Have you ever thought about becoming a landlord? Owning a property and renting it to someone else is a great way to make passive income – and all the while, you’ll benefit from appreciating property prices in the area.
Of course, buying real estate is always tough, especially when you’re trying to tightly control variables like rental income and profitability. So what steps should you take before you buy your first rental property?
Steps to Take Before Buying Your First Rental Property
Assuming you have at least some knowledge of how rental property works, these are the most important steps you’ll need to take before you buy your first rental property.
- Audit your personal finances. Buying and managing a rental property is a massive financial undertaking, especially if you’re currently working with limited resources. Before you commit to this strategy, take a moment to audit your personal finances. How much do you have saved for retirement? Do you have extra liquid funds to use? How much money do you make and how much are your typical expenses? Ideally, you’ll have ample savings and more than enough income to cover all your basic expenses before you dip your toes into the waters of rental property management.
- Create a business plan (with a strategy). You may think of managing a rental property as a side hustle or just a way to diversify your investment portfolio, but it’s prudent to think of it as a business. Accordingly, before you buy your first rental property, you should create a business plan, or at least a formal strategy for how you plan to manage your rental properties. Where is your target market? Who are your top competitors? How are you going to turn a profit? How are you going to scale? It’s important to do your research and have a vision going in; you can always update that vision later, as you gain more experience and gather more information.
- Set up an LLC. Setting up an LLC for a rental property isn’t always strictly necessary, but it can be advantageous in a few different ways. Essentially, this means establishing a separate legal entity for your rental property management. This will shield you from liability, granting you a degree of personal protection. It can also make it easier to manage some of the financial aspects of maintaining a rental property, since you’ll be able to keep all your rental property income and expenses separate from your personal finances.
- Start saving a down payment. If you’re planning on taking out a loan, It’s wise to start saving up a down payment as soon as possible. Depending on your circumstances, you may qualify for a home loan with a down payment of as little as 5 percent of the total purchase price, but you may want an even bigger down payment to reduce your monthly payments or build more equity initially. If you’re going to buy a $200,000 house, a 5 percent down payment would be $10,000 – which is more than most people have in the bank at any given time. Set aside cash each month so you can build up the necessary funds.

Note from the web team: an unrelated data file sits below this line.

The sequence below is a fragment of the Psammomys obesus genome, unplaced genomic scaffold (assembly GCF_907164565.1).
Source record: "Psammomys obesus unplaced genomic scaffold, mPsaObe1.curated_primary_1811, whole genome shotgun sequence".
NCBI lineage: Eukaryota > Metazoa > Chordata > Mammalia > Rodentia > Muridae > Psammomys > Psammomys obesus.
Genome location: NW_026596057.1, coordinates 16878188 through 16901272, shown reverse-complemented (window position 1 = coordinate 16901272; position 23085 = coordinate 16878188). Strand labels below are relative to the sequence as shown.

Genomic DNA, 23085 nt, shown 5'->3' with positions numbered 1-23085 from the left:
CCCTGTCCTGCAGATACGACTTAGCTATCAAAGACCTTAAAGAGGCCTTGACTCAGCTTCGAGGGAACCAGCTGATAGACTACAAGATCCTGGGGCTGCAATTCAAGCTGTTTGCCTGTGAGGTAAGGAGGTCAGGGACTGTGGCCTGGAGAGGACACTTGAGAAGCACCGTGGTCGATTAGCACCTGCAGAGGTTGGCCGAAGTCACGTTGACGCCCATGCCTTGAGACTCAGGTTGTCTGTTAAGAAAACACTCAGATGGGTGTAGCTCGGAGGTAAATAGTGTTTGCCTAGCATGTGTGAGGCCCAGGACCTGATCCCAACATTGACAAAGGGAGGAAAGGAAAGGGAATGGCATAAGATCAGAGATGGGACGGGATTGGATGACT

- Get preapproval. It’s also a good idea to get preapproved for your mortgage before you start shopping around for a property. Preapproval isn’t the same as approval, but it’s a promising sign that you’re going to qualify for a specific loan. If you have a letter of preapproval, your real estate agent and the sellers you encounter are going to take you more seriously – and you can rest easy knowing your level of loan qualification.
- Shop around. Newcomers to the world of real estate investing often excitedly jump at the first opportunity they encounter. This is understandable, as the sooner you acquire a rental property, the sooner you can start making money. But you’ll be in a much better position long term if you take the time to shop around. Look at many different neighborhoods and cities to evaluate the optimal location for your first investment, and inspect several properties closely before making any final decisions.
- Talk to experts. As a newcomer to the real estate game, you’re going to be heavily reliant on the advice and counseling of outside experts. Consider working with a real estate agent as you look for new potential properties to add to your portfolio, and definitely talk to a lawyer about your responsibilities as a landlord and property manager.
- Conduct a profitability analysis. Before buying any property, crunch the numbers to see if it’s going to be profitable for you. You’ll need to estimate rental income, ongoing expenses, repair/maintenance expenses, and more.
Building Your Rental Property Portfolio
Buying your first rental property could just be a step toward establishing a full rental property portfolio. And after you have experience buying one property, you’ll be in a much better position to buy your next one. After just a few rounds of this, and a few years of experience managing your rental properties, you can call yourself a seasoned real estate investor – and start giving advice to the next wave of new landlords.
Rental property management isn’t for everyone, but if you follow these tips, you should be able to get the most value out of your initial investment. Always do your due diligence and make financial decisions based on your own analyses and personal risk tolerance.